Re: Re: Re: Re: its painfully obvious who the enemy is

    On my laptop, it does. :)

     

    reply to this | link to this | view in thread ]

  40.  
    identicon
    Anonymous Coward, Mar 12th, 2014 @ 8:11pm

    Re: Re: Re: Re: Re:

    With a company it is much easier. Once it is connected to the government it will make it harder. I do generally agree with you though, but then it still comes down to the type of pressure someone is under. I wouldn't work at a place that would compromise my morals, such as the NSA, but others may not think that when they take the job. Then family comes along and with the average American living paycheck to paycheck the government has a lot pressure they can put on that person. I believe this is one way how a lot of corruption happens and how it will keep happening. You also can't think that it will only affect you in the family. I am betting people close to Snowden are now flagged in order to make things rather difficult. No fly list being one of them. It also may be the fact that I have a very pessimistic view of the federal government.

     

    reply to this | link to this | view in thread ]

  41.  
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    alan turing, Mar 12th, 2014 @ 8:52pm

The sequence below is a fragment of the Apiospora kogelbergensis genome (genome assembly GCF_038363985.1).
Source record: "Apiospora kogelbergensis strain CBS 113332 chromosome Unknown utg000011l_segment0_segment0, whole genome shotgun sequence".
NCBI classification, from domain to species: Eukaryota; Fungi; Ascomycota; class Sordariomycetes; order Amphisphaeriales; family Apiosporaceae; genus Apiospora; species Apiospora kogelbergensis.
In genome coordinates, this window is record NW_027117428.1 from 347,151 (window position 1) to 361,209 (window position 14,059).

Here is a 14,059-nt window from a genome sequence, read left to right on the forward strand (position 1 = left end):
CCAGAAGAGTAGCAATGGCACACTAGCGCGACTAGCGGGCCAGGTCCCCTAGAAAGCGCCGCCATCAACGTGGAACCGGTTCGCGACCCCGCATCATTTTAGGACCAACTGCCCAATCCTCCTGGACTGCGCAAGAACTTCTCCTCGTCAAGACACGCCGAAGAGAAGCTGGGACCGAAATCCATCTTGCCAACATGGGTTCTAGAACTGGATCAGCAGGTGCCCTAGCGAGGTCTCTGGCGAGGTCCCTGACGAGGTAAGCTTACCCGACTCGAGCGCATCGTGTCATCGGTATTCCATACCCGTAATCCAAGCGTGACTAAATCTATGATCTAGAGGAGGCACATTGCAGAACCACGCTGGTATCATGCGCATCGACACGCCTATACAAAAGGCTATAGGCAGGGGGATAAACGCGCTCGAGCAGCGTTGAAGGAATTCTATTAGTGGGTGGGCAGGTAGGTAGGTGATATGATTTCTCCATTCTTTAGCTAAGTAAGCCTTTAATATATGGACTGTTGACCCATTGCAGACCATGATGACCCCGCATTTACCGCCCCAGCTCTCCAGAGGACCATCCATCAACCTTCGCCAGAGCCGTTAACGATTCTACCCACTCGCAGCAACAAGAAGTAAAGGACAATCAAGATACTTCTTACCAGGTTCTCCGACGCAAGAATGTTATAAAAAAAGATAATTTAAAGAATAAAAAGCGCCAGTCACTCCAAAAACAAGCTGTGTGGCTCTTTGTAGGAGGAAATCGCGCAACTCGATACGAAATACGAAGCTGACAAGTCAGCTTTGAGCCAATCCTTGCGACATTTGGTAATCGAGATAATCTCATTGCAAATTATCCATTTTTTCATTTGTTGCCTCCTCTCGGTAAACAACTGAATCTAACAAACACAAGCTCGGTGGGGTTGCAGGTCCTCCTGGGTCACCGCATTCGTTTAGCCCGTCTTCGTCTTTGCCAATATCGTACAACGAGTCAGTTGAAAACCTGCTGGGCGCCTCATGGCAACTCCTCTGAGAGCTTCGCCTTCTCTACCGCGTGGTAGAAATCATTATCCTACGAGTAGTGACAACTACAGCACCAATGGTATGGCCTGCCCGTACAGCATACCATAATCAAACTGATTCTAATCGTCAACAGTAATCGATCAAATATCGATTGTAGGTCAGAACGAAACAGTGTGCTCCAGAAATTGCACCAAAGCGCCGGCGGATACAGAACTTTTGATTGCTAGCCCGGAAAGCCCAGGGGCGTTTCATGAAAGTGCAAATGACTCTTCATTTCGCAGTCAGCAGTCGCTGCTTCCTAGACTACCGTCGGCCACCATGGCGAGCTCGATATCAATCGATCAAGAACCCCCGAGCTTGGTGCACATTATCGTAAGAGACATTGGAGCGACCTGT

Re: What about OUR families?

    If you've got pictures of your kids that would turn a pedophile on, Allah help you anyway, just sayin'

     

    reply to this | link to this | view in thread ]

  42.  
    identicon
    Anonymous Coward, Mar 14th, 2014 @ 9:40am

    Re: What about OUR families?

    That's OK. I'm pretty sure in a few years they will figure out a way to make all of us existing system admins get tossed in a concentration camp so they can input their own system admins across the infrastructure.

     

    reply to this | link to this | view in thread ]

  43.  
    identicon
    Anonymous Coward, Mar 14th, 2014 @ 9:41am

    Re: Re: What about OUR families?

    Are you saying you never take your phone into the bathroom?

    ^ This guy....clearly not a system admin that understands the impacts.

     

    reply to this | link to this | view in thread ]

  44.  
    identicon
    thebusdriver, Mar 27th, 2014 @ 11:45pm

    Re: Re: Re: CFAA

    you have only scratched the surface on a super important problem. there really is no education for the american public, that needs to be done. Second. phase two again with the education part on this issue. people are scared...of what? If the majority of the public knew about this.....and they will... i really think there will be backlash big time. its the part of who is brave enough to do this, with facts straight out. snowden is just a fall guy used as detraction at the same time bengazi went down. this is what it will take. knowledge is power. information has more power. when the public finds the real truth behind the scenes, then.....fallout retribution will follow. just wait till google, microsoft. intel, HP, ATT oh boy, get busted. i believe this will happen and soon. this will be faster than the court system. everyone will see no laws, therefore no crimes, no law enforcement to enforce what? these politicians all suck, live in the past. however, silver lining in the cloud laws only for isp's, google, microsoft, hp, facebook, etc. have immunity laws to protect them, however none for us.

     

    reply to this | link to this | view in thread ]